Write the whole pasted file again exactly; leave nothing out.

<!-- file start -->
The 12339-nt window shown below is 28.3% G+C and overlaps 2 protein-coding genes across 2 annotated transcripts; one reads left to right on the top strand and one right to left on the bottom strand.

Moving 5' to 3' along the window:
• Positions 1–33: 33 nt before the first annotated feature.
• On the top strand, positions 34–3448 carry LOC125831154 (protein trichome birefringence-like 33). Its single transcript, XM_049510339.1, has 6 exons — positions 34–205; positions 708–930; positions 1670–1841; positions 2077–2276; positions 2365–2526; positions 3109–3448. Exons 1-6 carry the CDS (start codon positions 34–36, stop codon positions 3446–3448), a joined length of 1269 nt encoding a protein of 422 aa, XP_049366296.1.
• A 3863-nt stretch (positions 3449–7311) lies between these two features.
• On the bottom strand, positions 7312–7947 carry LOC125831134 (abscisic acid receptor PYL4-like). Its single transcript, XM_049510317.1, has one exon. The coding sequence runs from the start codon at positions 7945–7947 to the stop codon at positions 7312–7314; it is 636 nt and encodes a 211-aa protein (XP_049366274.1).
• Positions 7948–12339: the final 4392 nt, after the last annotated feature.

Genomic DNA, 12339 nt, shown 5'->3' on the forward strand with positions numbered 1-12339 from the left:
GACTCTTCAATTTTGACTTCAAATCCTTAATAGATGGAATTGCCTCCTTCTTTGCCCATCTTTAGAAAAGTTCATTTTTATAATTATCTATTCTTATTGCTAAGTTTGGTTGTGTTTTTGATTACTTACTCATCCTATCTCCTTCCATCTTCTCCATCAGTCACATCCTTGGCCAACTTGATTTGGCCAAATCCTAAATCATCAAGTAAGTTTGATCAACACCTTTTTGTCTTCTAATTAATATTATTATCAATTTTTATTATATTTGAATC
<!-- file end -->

The 12339-nt window shown below is 28.3% G+C and overlaps 2 protein-coding genes across 2 annotated transcripts; one reads left to right on the top strand and one right to left on the bottom strand.

Moving 5' to 3' along the window:
• Positions 1–33: 33 nt before the first annotated feature.
• On the top strand, positions 34–3448 carry LOC125831154 (protein trichome birefringence-like 33). Its single transcript, XM_049510339.1, has 6 exons — positions 34–205; positions 708–930; positions 1670–1841; positions 2077–2276; positions 2365–2526; positions 3109–3448. Exons 1-6 carry the CDS (start codon positions 34–36, stop codon positions 3446–3448), a joined length of 1269 nt encoding a protein of 422 aa, XP_049366296.1.
• A 3863-nt stretch (positions 3449–7311) lies between these two features.
• On the bottom strand, positions 7312–7947 carry LOC125831134 (abscisic acid receptor PYL4-like). Its single transcript, XM_049510317.1, has one exon. The coding sequence runs from the start codon at positions 7945–7947 to the stop codon at positions 7312–7314; it is 636 nt and encodes a 211-aa protein (XP_049366274.1).
• Positions 7948–12339: the final 4392 nt, after the last annotated feature.

Genomic DNA, 12339 nt, shown 5'->3' on the forward strand with positions numbered 1-12339 from the left:
GACTCTTCAATTTTGACTTCAAATCCTTAATAGATGGAATTGCCTCCTTCTTTGCCCATCTTTAGAAAAGTTCATTTTTATAATTATCTATTCTTATTGCTAAGTTTGGTTGTGTTTTTGATTACTTACTCATCCTATCTCCTTCCATCTTCTCCATCAGTCACATCCTTGGCCAACTTGATTTGGCCAAATCCTAAATCATCAAGTAAGTTTGATCAACACCTTTTTGTCTTCTAATTAATATTATTATCAATTTTTATTATATTTGAATC